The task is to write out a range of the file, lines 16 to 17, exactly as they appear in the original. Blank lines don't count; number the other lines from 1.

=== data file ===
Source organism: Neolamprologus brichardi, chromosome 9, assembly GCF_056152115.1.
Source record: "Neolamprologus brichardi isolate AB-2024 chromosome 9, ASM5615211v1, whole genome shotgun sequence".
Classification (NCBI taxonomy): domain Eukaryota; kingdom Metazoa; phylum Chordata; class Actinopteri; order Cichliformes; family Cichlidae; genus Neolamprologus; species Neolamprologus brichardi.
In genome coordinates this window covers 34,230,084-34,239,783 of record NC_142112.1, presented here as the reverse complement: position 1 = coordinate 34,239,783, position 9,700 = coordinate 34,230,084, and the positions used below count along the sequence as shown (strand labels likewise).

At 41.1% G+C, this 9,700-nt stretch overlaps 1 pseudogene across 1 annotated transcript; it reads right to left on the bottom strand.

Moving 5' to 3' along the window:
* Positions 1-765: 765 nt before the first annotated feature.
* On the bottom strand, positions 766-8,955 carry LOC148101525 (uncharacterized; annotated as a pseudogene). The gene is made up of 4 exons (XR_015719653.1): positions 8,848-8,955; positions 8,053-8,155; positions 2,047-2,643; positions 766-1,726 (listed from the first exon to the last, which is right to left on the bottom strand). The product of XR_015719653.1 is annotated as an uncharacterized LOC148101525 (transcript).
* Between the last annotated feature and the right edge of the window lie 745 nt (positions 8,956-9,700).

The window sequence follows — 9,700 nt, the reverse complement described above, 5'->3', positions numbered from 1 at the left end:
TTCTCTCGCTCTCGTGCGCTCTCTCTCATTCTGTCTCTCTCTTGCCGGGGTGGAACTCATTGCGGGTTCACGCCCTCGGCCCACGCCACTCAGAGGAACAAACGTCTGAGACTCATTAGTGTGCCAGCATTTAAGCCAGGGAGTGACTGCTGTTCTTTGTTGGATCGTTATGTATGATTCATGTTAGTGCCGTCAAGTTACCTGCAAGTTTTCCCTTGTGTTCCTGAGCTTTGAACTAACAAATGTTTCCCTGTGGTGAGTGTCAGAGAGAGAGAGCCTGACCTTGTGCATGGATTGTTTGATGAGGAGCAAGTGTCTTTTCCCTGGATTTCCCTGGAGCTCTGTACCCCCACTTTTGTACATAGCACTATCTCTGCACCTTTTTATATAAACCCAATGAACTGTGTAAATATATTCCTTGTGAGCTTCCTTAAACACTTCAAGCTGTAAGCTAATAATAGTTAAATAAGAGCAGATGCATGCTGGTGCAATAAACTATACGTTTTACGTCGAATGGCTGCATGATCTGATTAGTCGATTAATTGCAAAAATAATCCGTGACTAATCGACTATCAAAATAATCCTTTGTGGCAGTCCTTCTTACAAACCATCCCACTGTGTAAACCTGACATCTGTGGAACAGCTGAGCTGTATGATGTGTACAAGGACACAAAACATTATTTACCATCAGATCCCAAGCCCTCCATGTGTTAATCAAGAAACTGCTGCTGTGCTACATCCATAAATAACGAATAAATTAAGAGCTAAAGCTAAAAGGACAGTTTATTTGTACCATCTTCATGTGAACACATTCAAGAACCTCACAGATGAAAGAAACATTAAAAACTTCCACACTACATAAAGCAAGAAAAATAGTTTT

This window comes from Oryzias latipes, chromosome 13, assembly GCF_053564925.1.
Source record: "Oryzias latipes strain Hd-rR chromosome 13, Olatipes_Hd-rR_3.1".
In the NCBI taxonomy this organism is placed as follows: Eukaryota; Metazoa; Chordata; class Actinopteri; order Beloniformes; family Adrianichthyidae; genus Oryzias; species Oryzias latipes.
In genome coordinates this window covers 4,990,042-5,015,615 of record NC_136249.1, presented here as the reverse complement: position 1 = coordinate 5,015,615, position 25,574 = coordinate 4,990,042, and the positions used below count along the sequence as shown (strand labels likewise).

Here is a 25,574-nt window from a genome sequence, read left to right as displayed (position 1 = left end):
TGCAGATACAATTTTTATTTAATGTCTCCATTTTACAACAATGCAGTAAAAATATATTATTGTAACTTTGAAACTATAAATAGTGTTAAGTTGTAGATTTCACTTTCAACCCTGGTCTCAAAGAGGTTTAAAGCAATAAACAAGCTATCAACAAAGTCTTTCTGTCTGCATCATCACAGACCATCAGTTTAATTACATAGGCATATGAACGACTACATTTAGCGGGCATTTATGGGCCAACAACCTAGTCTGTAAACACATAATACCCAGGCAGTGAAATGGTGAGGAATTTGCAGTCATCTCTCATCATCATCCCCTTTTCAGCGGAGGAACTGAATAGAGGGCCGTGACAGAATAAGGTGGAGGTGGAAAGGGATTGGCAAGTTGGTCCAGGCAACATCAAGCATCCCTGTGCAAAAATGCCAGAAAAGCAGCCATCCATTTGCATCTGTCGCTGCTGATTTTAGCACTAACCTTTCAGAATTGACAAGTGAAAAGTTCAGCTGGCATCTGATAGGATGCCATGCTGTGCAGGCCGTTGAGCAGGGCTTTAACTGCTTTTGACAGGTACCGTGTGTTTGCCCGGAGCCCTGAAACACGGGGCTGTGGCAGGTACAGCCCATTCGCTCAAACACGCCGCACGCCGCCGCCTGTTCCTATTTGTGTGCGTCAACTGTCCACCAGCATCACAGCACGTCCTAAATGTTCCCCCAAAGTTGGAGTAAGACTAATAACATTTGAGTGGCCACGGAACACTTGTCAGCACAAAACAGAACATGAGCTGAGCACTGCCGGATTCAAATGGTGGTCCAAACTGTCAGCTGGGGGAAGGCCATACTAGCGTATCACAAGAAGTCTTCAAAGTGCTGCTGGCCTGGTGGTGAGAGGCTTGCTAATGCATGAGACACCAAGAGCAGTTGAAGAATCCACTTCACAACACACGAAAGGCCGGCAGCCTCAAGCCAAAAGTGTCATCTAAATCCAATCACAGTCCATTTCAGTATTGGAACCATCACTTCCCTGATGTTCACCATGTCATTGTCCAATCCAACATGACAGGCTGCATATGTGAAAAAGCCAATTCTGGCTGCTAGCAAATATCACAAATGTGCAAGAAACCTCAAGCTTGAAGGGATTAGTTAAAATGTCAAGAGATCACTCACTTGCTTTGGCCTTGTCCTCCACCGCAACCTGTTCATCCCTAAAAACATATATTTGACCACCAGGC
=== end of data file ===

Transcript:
Here is a 25,574-nt window from a genome sequence, read left to right as displayed (position 1 = left end):
TGCAGATACAATTTTTATTTAATGTCTCCATTTTACAACAATGCAGTAAAAATATATTATTGTAACTTTGAAACTATAAATAGTGTTAAGTTGTAGATTTCACTTTCAACCCTGGTCTCAAAGAGGTTTAAAGCAATAAACAAGCTATCAACAAAGTCTTTCTGTCTGCATCATCACAGACCATCAGTTTAATTACATAGGCATATGAACGACTACATTTAGCGGGCATTTATGGGCCAACAACCTAGTCTGTAAACACATAATACCCAGGCAGTGAAATGGTGAGGAATTTGCAGTCATCTCTCATCATCATCCCCTTTTCAGCGGAGGAACTGAATAGAGGGCCGTGACAGAATAAGGTGGAGGTGGAAAGGGATTGGCAAGTTGGTCCAGGCAACATCAAGCATCCCTGTGCAAAAATGCCAGAAAAGCAGCCATCCATTTGCATCTGTCGCTGCTGATTTTAGCACTAACCTTTCAGAATTGACAAGTGAAAAGTTCAGCTGGCATCTGATAGGATGCCATGCTGTGCAGGCCGTTGAGCAGGGCTTTAACTGCTTTTGACAGGTACCGTGTGTTTGCCCGGAGCCCTGAAACACGGGGCTGTGGCAGGTACAGCCCATTCGCTCAAACACGCCGCACGCCGCCGCCTGTTCCTATTTGTGTGCGTCAACTGTCCACCAGCATCACAGCACGTCCTAAATGTTCCCCCAAAGTTGGAGTAAGACTAATAACATTTGAGTGGCCACGGAACACTTGTCAGCACAAAACAGAACATGAGCTGAGCACTGCCGGATTCAAATGGTGGTCCAAACTGTCAGCTGGGGGAAGGCCATACTAGCGTATCACAAGAAGTCTTCAAAGTGCTGCTGGCCTGGTGGTGAGAGGCTTGCTAATGCATGAGACACCAAGAGCAGTTGAAGAATCCACTTCACAACACACGAAAGGCCGGCAGCCTCAAGCCAAAAGTGTCATCTAAATCCAATCACAGTCCATTTCAGTATTGGAACCATCACTTCCCTGATGTTCACCATGTCATTGTCCAATCCAACATGACAGGCTGCATATGTGAAAAAGCCAATTCTGGCTGCTAGCAAATATCACAAATGTGCAAGAAACCTCAAGCTTGAAGGGATTAGTTAAAATGTCAAGAGATCACTCACTTGCTTTGGCCTTGTCCTCCACCGCAACCTGTTCATCCCTAAAAACATATATTTGACCACCAGGC